Stewart looked it over to see where the ends went, one was tied securely to a post the other led back over the top of the bottom shelf about knee high to the ground. Tom had his knife out again and was approaching the line with it when Stewart grabbed his wrist and shook her head. He raised his eyebrows questioningly and she leaned close and whispered, “Look at it.”

From the door ahead of them came a pounding beat of some music, a low constant bass that was just loud enough to be heard from where they were. Stewart was not too worried they would be overheard and said again, “Seriously look at it Tom.”

Tom changed places with Stewart and squatted down to trace the fishing line back. This one led to another tin can, only there was something different about this one. Tom leaned in for a closer look, he used his shotgun to brace himself as he crouched down down lower and used his other to shine his own light at the can. The can was attached to one of the metal shelving legs with a bracket of some sort, securing it so that it hung upright just below the level of the shelf and about six inches off of the floor between the bottom and next lowest shelf. On the bottom shelf were three cans filled with old bits of metal, nails, bolts, screws and other odds and ends, the space behind the shelf was clear, leaving a hole. Tom was wondering what this meant when Stewart leaned in close and said, “There is no bottom in the can, if you cut the fishing line the grenade falls out into the clear spot and detonates. Ka-pow.” she said softly. “Or if you hit it with enough force it would probably pull it out the top too, same result. Look for the pin.”

Tom searched around and found it in the top of one of the cans, he held it up for Stewart, who said, “Don't you want a free grenade?”

He shook his head vigorously and handed her the pin. Sighing Steward carefully removed the grenade and put the pin back into it. She handed it to Tom, indicating that she had no more room in the fanny pack she wore, “You carry it.”

Tom just stared at her for a moment, the put his hand out for the explosive, he tucked it with some reluctance into this front pocket. Just as he finished securing it, sure that it was going to go off and blow him up, a cry came from behind the closed door of the basement. It was muffled, but loud enough that both of them knew what it was. Stewart started forward, methodically slow, checking for more traps. They didn't run into anything else along the aisle and Stewart examined the door closely when they reached it. The door was metal painted in the same green color as the wooden one had been. There was a keyhole in the handle and another on in the dead bold above that. Stewart touched the handle and tried to turn the knob, it did not turn. Another scream sounded from inside the closed room, followed by a man's voice screaming profanities that did not quite make it into the basement room. Both voices were so muffled that Stewart suspected there was some sort of sound proofing around the room.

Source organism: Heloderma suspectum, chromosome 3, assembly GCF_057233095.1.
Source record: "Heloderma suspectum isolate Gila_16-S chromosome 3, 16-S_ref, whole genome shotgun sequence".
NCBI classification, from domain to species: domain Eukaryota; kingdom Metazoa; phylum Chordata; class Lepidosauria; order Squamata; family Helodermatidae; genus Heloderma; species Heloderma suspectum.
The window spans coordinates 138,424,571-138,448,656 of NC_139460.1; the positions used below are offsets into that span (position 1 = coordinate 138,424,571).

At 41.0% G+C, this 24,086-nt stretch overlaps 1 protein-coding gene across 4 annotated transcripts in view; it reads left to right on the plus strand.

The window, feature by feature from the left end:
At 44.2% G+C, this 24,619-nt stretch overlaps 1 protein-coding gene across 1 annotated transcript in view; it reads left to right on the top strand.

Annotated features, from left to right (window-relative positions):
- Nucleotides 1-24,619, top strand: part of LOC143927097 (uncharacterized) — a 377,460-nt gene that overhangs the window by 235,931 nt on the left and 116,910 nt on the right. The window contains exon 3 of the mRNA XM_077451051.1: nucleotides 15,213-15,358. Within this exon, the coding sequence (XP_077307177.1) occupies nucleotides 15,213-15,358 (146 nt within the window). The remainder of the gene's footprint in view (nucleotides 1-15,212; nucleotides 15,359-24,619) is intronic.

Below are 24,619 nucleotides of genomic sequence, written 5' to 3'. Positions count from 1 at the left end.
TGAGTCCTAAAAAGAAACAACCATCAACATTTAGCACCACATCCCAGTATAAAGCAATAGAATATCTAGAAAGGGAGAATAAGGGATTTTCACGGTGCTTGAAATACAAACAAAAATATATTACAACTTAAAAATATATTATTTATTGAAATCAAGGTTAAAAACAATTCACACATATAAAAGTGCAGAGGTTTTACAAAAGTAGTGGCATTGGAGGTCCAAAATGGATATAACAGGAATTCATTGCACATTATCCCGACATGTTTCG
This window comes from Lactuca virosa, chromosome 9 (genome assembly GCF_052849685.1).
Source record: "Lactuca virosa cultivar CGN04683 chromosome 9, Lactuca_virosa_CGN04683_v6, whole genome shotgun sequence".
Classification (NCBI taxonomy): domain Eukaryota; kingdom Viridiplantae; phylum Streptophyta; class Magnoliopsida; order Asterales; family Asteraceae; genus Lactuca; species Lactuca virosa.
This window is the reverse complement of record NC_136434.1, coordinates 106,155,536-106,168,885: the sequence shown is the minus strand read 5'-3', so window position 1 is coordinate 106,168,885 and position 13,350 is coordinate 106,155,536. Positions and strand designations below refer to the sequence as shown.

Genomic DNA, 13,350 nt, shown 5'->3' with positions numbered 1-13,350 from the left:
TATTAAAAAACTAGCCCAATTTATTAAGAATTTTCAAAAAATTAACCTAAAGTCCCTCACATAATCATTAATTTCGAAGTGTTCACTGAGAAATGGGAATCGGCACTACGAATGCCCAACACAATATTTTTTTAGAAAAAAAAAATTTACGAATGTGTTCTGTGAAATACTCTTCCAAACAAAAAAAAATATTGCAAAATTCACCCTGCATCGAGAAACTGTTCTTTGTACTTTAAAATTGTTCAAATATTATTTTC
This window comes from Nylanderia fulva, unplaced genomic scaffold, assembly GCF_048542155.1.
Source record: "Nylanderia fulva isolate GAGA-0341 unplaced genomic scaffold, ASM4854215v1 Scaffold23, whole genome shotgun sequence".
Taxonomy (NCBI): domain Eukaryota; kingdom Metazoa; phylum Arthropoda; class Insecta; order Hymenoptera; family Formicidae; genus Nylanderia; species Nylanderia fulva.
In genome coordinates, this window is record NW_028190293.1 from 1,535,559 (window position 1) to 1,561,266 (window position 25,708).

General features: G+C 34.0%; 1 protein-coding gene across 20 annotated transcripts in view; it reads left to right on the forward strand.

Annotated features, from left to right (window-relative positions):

“Locked,” she said looking over the door frame, “Metal frame, check this out.” Stewart dusted off a sign hanging on the wall. It showed a radiation symbol and the words 'Designated Fallout Shelter' in yellow and black lettering. “Shit. Here we have been fucking around trying to be all quiet and the music in there must be blasting for us to hear it at all. These walls are cement, the door is metal. Any ideas?” she asked Tom.

“Turnaround and leave?”

Stewart gave Tom a look that he interpreted as 'No really what do you want to do?'

“Well, I don't know,” he whispered, “I don't think we could shoot our way in? When was this place built? The fifties? We'd need a battering ram to get through the door. And if they had grenades to leave around as booby traps they probably have more firepower than we do.”

“But we have the element of surprise.” Stewart said.

Abruptly the deadbolt unlatched and the door handled turned, surprising them both. Stewart stepped back in time to avoid the door which swung out quickly and almost caught her. Tom stumbled and fell to his butt behind her, as he fell he tried to catch himself on one of the shelves and his hand contracted and the shotgun when off firing into the junk of the basement.

Stewart brought her gun up and yelled at the surprised man standing in the doorway, “Freeze! Police!” in a voice that carried authority beyond those of the words along. The man was older, probably in his fifties, he was in good shape, but had a paunchy beer belly which was visible because he was completely naked. His gray hair was cut short in a military style and he stood about five and a half feet tall. In the hand that he had not been opening the door with he held some sort of assault rifle. His body was splattered with blood and loud, pounding music blared out of the room behind him, it sounded like some sort of punk band from the late seventies.

“Don't do it!” yelled Stewart as the man stepped back trying to pull the door with him as he brought his gun up and fired.